Another important insight for me was that even if the data comes from a credible source that UNICEF data can not only be interpreted in a literal and simple way. Although such data must be interpreted and assessed, and one must remember that statistics are just statistics and that it is not comprehensive. Holly also pointed out that there are far too few indicators SDG objectives actually include children's health. Many indicators can be improved both on paper and in reality without child health necessarily improved them. This was also an interesting and important reminder.

After an afternoon passed quickly because everything was so exciting but at the same time, long before we had time so much, we went out and ate dinner on the town together. Very nice!

First up on Sunday morning, Anna-Clara Hollander told about another super important perspective on children's health, namely the health of refugee children. It gave me a greater understanding of how the determinants interact with all pre- and post-migration-specific factors, and escape factors. She also talked about his research here in Sweden to try to find out the suicide risk among unaccompanied minor asylum seekers. It was striking how the lack of personal identity among asylum seekers complicates the work. There we have a bit to work on, Sweden.

Jill Åhs, consultant for UNICEF, then held a seminar on the mental health of children in the world. She explained that mental health is such a huge burden of disease worldwide, and that it is falling behind other disease burdens. In an interactive way, we got an understanding of how untreated mental illness among children affect society at all levels. Apparently, it is added so incredibly little money on improving the mental health situation also, and to explain how little she showed a picture and said that it is about a hundredth of the amount of money that Americans spend on köpkaffe in a year ...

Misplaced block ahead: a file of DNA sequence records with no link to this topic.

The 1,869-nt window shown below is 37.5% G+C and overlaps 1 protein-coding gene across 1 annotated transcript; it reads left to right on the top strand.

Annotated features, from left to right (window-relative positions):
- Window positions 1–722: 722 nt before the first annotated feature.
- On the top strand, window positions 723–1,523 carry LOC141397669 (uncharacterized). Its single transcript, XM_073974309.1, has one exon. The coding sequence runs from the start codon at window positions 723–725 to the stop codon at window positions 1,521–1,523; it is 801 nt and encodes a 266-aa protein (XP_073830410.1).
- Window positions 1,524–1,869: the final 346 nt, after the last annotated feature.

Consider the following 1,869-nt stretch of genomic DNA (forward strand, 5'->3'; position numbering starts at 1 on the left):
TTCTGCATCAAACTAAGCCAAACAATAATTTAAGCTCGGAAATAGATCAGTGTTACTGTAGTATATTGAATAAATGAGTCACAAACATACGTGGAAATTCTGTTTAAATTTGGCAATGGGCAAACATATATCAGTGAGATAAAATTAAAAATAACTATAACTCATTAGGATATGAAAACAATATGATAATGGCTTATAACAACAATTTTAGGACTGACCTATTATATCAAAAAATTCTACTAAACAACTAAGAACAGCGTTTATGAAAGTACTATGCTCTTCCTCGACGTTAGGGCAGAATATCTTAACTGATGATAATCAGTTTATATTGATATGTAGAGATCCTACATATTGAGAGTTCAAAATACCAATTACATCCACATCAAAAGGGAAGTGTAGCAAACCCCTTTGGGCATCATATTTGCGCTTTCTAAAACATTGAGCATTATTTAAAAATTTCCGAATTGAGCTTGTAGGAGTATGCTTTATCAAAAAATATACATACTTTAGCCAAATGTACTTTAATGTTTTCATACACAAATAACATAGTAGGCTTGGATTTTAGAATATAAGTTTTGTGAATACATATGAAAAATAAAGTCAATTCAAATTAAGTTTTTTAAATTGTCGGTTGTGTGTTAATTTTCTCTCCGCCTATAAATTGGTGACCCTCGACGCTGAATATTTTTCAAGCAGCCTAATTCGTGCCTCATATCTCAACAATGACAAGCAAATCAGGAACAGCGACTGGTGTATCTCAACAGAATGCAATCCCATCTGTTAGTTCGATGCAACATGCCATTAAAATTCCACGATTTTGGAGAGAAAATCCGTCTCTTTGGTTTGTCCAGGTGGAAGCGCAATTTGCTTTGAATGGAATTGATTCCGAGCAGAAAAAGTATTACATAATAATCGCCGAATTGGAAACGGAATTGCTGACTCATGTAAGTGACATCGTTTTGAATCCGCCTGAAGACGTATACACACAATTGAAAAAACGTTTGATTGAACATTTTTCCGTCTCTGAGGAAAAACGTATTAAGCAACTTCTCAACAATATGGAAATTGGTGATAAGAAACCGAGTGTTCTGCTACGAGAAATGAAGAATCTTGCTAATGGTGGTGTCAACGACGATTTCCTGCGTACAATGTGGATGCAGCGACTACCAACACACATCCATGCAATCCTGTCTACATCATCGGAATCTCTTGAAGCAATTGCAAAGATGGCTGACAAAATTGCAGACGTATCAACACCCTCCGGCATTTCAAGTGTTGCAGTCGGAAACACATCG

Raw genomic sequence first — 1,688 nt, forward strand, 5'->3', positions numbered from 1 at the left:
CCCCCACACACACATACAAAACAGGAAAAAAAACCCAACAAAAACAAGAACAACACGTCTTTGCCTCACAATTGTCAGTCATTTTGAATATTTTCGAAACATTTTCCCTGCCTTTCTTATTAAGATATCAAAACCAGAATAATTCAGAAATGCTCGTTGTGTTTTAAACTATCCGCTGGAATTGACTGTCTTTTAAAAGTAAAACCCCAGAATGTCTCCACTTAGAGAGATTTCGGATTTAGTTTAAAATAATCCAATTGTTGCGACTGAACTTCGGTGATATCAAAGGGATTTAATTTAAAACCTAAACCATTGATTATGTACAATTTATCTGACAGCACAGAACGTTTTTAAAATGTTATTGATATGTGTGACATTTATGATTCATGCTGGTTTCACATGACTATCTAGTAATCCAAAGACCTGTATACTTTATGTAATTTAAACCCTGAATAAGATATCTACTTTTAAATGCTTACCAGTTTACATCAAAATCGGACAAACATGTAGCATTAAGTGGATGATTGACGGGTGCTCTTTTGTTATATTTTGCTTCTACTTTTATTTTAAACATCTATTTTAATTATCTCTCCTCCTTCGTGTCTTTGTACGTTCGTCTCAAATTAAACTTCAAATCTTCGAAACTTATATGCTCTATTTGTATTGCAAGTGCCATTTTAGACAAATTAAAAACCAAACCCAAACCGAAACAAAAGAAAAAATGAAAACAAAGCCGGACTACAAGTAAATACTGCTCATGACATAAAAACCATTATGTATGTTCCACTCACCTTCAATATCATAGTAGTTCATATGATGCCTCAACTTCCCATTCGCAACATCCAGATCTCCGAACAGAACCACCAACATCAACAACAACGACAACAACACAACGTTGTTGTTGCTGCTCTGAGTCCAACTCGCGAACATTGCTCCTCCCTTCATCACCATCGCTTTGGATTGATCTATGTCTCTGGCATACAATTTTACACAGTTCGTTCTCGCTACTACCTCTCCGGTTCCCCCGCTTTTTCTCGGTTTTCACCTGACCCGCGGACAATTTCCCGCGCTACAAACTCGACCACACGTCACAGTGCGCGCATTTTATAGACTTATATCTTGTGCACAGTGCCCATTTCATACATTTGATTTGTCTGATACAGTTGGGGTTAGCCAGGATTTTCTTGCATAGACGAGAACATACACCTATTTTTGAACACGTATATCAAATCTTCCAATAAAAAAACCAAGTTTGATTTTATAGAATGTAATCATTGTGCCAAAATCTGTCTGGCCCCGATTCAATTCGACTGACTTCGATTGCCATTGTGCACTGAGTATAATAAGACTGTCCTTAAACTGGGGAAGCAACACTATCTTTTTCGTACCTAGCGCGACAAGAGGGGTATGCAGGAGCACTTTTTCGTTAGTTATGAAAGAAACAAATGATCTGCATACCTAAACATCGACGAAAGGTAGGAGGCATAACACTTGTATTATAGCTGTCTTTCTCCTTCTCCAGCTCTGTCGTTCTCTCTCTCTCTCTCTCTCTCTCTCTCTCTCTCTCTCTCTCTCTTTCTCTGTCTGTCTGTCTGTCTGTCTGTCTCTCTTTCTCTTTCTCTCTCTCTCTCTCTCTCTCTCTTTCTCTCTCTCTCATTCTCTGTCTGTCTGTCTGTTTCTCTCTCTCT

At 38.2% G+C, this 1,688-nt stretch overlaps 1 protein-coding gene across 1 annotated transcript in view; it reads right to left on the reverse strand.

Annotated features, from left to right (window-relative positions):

The last thing we did for the day before the course ended was a round table discussion with Anders Nordström, Swedish Ambassador for Global Health. It gave a lot of inspiration and was a way to share experiences and experiences with each other, and getting a better idea of ​​how best to get involved in the field.

What do I take with me from this weekend when? Very. Lots of inspiration to be part of a broader set of people who are interested in the same thing as me and who have different, exciting experiences in the field. Increased knowledge of to listen to talented, skilled people with different perspectives within this broad child health field. Important perspective on the world to take with me for the long remainder of my medical training. I look back on a fruitful weekend and also looks forward to the upcoming master classes and other forums where I can get to immerse myself in such important and exciting topics!

Fredrika von Essen